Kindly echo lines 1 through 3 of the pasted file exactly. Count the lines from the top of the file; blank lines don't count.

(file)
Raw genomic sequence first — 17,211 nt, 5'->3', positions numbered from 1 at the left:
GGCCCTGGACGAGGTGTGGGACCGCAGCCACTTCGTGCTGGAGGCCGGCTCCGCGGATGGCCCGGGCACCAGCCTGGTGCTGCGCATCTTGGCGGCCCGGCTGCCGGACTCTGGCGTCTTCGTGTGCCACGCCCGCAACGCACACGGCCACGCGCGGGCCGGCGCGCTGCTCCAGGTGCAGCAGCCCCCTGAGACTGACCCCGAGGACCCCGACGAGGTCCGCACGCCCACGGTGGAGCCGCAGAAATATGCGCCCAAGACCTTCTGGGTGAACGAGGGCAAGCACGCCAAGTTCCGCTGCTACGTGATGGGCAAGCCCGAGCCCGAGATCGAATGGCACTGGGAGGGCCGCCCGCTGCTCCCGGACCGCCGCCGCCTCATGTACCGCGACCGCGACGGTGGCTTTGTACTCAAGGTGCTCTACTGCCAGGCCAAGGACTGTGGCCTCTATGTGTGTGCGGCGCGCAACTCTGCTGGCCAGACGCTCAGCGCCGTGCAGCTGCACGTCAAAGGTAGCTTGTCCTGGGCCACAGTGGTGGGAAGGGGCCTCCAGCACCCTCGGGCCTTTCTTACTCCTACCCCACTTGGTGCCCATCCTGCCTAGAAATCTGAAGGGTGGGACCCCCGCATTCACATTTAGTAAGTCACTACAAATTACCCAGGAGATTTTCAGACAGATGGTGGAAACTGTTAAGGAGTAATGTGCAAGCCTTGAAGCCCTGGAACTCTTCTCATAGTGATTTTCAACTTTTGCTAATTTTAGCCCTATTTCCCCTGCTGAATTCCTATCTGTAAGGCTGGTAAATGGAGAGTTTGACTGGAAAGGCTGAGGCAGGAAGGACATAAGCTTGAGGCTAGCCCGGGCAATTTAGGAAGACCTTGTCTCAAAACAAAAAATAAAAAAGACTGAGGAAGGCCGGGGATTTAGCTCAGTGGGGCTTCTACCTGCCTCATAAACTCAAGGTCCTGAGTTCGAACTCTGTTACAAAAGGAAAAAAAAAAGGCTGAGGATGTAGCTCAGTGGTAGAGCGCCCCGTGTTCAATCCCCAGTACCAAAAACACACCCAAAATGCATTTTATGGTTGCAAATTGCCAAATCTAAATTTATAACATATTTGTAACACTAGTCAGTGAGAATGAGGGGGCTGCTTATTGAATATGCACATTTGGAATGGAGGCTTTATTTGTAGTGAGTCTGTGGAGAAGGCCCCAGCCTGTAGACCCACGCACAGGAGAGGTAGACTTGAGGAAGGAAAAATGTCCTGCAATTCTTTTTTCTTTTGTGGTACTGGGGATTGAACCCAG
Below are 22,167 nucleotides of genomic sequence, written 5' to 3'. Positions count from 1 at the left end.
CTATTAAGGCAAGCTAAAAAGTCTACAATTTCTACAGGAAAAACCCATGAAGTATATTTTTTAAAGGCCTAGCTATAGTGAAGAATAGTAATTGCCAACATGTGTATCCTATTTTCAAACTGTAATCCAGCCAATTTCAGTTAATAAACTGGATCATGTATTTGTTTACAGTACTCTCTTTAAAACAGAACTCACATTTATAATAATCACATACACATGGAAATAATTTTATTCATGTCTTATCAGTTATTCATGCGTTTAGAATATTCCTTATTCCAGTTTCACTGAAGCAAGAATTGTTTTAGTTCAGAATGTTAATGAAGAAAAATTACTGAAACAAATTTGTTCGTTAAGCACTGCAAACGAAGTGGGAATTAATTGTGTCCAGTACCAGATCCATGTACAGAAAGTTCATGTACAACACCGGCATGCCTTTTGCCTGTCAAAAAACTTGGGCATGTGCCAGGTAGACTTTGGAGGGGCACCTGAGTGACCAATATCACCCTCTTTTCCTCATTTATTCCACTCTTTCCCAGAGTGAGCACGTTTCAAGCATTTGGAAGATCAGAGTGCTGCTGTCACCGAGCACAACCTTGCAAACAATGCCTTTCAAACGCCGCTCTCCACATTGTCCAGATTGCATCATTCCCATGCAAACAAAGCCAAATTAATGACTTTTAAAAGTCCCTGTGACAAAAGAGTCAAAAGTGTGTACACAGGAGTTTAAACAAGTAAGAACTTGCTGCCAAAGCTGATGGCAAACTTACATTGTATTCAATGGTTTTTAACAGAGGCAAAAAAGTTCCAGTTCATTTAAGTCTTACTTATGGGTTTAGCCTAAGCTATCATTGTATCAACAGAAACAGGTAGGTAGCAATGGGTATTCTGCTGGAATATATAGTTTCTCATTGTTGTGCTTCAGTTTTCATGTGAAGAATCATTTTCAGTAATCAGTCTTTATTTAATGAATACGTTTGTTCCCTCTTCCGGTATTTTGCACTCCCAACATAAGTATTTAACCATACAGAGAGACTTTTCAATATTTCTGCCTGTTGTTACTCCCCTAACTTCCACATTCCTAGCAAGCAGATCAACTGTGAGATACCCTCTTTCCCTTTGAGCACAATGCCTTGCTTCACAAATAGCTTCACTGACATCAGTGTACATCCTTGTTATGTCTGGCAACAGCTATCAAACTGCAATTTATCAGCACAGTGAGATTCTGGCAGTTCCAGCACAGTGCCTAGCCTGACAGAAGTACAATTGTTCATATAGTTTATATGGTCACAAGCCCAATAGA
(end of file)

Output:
Raw genomic sequence first — 17,211 nt, 5'->3', positions numbered from 1 at the left:
GGCCCTGGACGAGGTGTGGGACCGCAGCCACTTCGTGCTGGAGGCCGGCTCCGCGGATGGCCCGGGCACCAGCCTGGTGCTGCGCATCTTGGCGGCCCGGCTGCCGGACTCTGGCGTCTTCGTGTGCCACGCCCGCAACGCACACGGCCACGCGCGGGCCGGCGCGCTGCTCCAGGTGCAGCAGCCCCCTGAGACTGACCCCGAGGACCCCGACGAGGTCCGCACGCCCACGGTGGAGCCGCAGAAATATGCGCCCAAGACCTTCTGGGTGAACGAGGGCAAGCACGCCAAGTTCCGCTGCTACGTGATGGGCAAGCCCGAGCCCGAGATCGAATGGCACTGGGAGGGCCGCCCGCTGCTCCCGGACCGCCGCCGCCTCATGTACCGCGACCGCGACGGTGGCTTTGTACTCAAGGTGCTCTACTGCCAGGCCAAGGACTGTGGCCTCTATGTGTGTGCGGCGCGCAACTCTGCTGGCCAGACGCTCAGCGCCGTGCAGCTGCACGTCAAAGGTAGCTTGTCCTGGGCCACAGTGGTGGGAAGGGGCCTCCAGCACCCTCGGGCCTTTCTTACTCCTACCCCACTTGGTGCCCATCCTGCCTAGAAATCTGAAGGGTGGGACCCCCGCATTCACATTTAGTAAGTCACTACAAATTACCCAGGAGATTTTCAGACAGATGGTGGAAACTGTTAAGGAGTAATGTGCAAGCCTTGAAGCCCTGGAACTCTTCTCATAGTGATTTTCAACTTTTGCTAATTTTAGCCCTATTTCCCCTGCTGAATTCCTATCTGTAAGGCTGGTAAATGGAGAGTTTGACTGGAAAGGCTGAGGCAGGAAGGACATAAGCTTGAGGCTAGCCCGGGCAATTTAGGAAGACCTTGTCTCAAAACAAAAAATAAAAAAGACTGAGGAAGGCCGGGGATTTAGCTCAGTGGGGCTTCTACCTGCCTCATAAACTCAAGGTCCTGAGTTCGAACTCTGTTACAAAAGGAAAAAAAAAAGGCTGAGGATGTAGCTCAGTGGTAGAGCGCCCCGTGTTCAATCCCCAGTACCAAAAACACACCCAAAATGCATTTTATGGTTGCAAATTGCCAAATCTAAATTTATAACATATTTGTAACACTAGTCAGTGAGAATGAGGGGGCTGCTTATTGAATATGCACATTTGGAATGGAGGCTTTATTTGTAGTGAGTCTGTGGAGAAGGCCCCAGCCTGTAGACCCACGCACAGGAGAGGTAGACTTGAGGAAGGAAAAATGTCCTGCAATTCTTTTTTCTTTTGTGGTACTGGGGATTGAACCCAG
Below are 22,167 nucleotides of genomic sequence, written 5' to 3'. Positions count from 1 at the left end.